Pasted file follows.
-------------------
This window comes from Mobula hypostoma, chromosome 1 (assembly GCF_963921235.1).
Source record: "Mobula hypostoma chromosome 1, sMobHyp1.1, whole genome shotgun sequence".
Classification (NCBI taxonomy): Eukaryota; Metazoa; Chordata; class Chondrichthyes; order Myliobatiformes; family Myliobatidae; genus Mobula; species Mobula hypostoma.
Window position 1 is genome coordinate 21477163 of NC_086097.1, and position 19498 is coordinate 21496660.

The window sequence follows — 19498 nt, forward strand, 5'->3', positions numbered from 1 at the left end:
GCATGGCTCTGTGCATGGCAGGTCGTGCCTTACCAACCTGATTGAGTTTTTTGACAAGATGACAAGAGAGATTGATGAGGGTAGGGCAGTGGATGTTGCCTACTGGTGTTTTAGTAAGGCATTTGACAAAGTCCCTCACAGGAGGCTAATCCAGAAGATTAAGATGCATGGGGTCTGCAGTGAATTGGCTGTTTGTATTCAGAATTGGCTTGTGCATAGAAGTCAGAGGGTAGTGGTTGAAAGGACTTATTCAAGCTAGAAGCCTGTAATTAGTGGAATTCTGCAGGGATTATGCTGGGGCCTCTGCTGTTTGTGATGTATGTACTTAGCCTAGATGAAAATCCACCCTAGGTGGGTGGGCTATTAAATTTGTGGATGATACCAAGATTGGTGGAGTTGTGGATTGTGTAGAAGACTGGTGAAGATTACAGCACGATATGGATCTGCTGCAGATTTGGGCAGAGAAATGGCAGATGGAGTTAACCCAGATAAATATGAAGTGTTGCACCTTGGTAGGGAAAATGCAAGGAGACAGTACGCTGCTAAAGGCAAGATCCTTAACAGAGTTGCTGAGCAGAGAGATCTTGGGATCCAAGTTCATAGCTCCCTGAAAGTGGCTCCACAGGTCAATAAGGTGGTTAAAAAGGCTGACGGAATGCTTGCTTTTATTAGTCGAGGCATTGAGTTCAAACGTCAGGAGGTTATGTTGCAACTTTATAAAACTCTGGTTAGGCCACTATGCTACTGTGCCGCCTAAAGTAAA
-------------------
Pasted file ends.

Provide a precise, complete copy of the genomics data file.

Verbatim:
This window comes from Mobula hypostoma, chromosome 1 (assembly GCF_963921235.1).
Source record: "Mobula hypostoma chromosome 1, sMobHyp1.1, whole genome shotgun sequence".
Classification (NCBI taxonomy): Eukaryota; Metazoa; Chordata; class Chondrichthyes; order Myliobatiformes; family Myliobatidae; genus Mobula; species Mobula hypostoma.
Window position 1 is genome coordinate 21477163 of NC_086097.1, and position 19498 is coordinate 21496660.

The window sequence follows — 19498 nt, forward strand, 5'->3', positions numbered from 1 at the left end:
GCATGGCTCTGTGCATGGCAGGTCGTGCCTTACCAACCTGATTGAGTTTTTTGACAAGATGACAAGAGAGATTGATGAGGGTAGGGCAGTGGATGTTGCCTACTGGTGTTTTAGTAAGGCATTTGACAAAGTCCCTCACAGGAGGCTAATCCAGAAGATTAAGATGCATGGGGTCTGCAGTGAATTGGCTGTTTGTATTCAGAATTGGCTTGTGCATAGAAGTCAGAGGGTAGTGGTTGAAAGGACTTATTCAAGCTAGAAGCCTGTAATTAGTGGAATTCTGCAGGGATTATGCTGGGGCCTCTGCTGTTTGTGATGTATGTACTTAGCCTAGATGAAAATCCACCCTAGGTGGGTGGGCTATTAAATTTGTGGATGATACCAAGATTGGTGGAGTTGTGGATTGTGTAGAAGACTGGTGAAGATTACAGCACGATATGGATCTGCTGCAGATTTGGGCAGAGAAATGGCAGATGGAGTTAACCCAGATAAATATGAAGTGTTGCACCTTGGTAGGGAAAATGCAAGGAGACAGTACGCTGCTAAAGGCAAGATCCTTAACAGAGTTGCTGAGCAGAGAGATCTTGGGATCCAAGTTCATAGCTCCCTGAAAGTGGCTCCACAGGTCAATAAGGTGGTTAAAAAGGCTGACGGAATGCTTGCTTTTATTAGTCGAGGCATTGAGTTCAAACGTCAGGAGGTTATGTTGCAACTTTATAAAACTCTGGTTAGGCCACTATGCTACTGTGCCGCCTAAAGTAAA